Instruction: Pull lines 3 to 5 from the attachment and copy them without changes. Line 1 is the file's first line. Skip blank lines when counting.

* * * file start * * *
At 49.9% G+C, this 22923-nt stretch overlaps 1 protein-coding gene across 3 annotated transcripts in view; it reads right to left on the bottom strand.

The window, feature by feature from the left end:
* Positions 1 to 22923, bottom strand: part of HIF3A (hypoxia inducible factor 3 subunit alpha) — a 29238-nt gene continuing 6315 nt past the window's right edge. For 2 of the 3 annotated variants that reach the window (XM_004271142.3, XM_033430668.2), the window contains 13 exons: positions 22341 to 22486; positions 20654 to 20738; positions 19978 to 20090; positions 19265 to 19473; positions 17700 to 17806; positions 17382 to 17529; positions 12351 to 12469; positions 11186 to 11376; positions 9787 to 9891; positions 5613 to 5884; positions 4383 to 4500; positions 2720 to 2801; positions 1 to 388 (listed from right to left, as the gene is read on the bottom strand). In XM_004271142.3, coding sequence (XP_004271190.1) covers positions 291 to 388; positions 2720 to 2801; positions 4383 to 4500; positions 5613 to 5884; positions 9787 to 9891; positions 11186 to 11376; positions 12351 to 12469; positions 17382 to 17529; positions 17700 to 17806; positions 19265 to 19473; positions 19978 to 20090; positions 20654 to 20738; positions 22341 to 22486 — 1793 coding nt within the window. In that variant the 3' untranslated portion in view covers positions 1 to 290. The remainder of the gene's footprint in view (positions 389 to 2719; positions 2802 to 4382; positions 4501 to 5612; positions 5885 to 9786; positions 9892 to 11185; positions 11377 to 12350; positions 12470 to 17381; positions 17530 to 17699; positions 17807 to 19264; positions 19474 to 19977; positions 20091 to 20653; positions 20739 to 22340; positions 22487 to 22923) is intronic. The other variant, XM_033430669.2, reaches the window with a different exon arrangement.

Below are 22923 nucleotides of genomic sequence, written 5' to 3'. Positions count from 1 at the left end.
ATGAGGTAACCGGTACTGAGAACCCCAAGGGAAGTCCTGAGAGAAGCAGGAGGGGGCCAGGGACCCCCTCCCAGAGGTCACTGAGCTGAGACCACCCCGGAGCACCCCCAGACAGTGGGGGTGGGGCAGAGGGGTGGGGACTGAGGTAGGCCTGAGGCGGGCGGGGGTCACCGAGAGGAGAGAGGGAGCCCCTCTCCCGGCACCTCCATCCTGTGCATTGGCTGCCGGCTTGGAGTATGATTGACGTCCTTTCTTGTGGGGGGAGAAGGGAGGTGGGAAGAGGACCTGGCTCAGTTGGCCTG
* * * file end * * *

* Positions 1 to 22923, bottom strand: part of HIF3A (hypoxia inducible factor 3 subunit alpha) — a 29238-nt gene continuing 6315 nt past the window's right edge. For 2 of the 3 annotated variants that reach the window (XM_004271142.3, XM_033430668.2), the window contains 13 exons: positions 22341 to 22486; positions 20654 to 20738; positions 19978 to 20090; positions 19265 to 19473; positions 17700 to 17806; positions 17382 to 17529; positions 12351 to 12469; positions 11186 to 11376; positions 9787 to 9891; positions 5613 to 5884; positions 4383 to 4500; positions 2720 to 2801; positions 1 to 388 (listed from right to left, as the gene is read on the bottom strand). In XM_004271142.3, coding sequence (XP_004271190.1) covers positions 291 to 388; positions 2720 to 2801; positions 4383 to 4500; positions 5613 to 5884; positions 9787 to 9891; positions 11186 to 11376; positions 12351 to 12469; positions 17382 to 17529; positions 17700 to 17806; positions 19265 to 19473; positions 19978 to 20090; positions 20654 to 20738; positions 22341 to 22486 — 1793 coding nt within the window. In that variant the 3' untranslated portion in view covers positions 1 to 290. The remainder of the gene's footprint in view (positions 389 to 2719; positions 2802 to 4382; positions 4501 to 5612; positions 5885 to 9786; positions 9892 to 11185; positions 11377 to 12350; positions 12470 to 17381; positions 17530 to 17699; positions 17807 to 19264; positions 19474 to 19977; positions 20091 to 20653; positions 20739 to 22340; positions 22487 to 22923) is intronic. The other variant, XM_033430669.2, reaches the window with a different exon arrangement.

Below are 22923 nucleotides of genomic sequence, written 5' to 3'. Positions count from 1 at the left end.
ATGAGGTAACCGGTACTGAGAACCCCAAGGGAAGTCCTGAGAGAAGCAGGAGGGGGCCAGGGACCCCCTCCCAGAGGTCACTGAGCTGAGACCACCCCGGAGCACCCCCAGACAGTGGGGGTGGGGCAGAGGGGTGGGGACTGAGGTAGGCCTGAGGCGGGCGGGGGTCACCGAGAGGAGAGAGGGAGCCCCTCTCCCGGCACCTCCATCCTGTGCATTGGCTGCCGGCTTGGAGTATGATTGACGTCCTTTCTTGTGGGGGGAGAAGGGAGGTGGGAAGAGGACCTGGCTCAGTTGGCCTG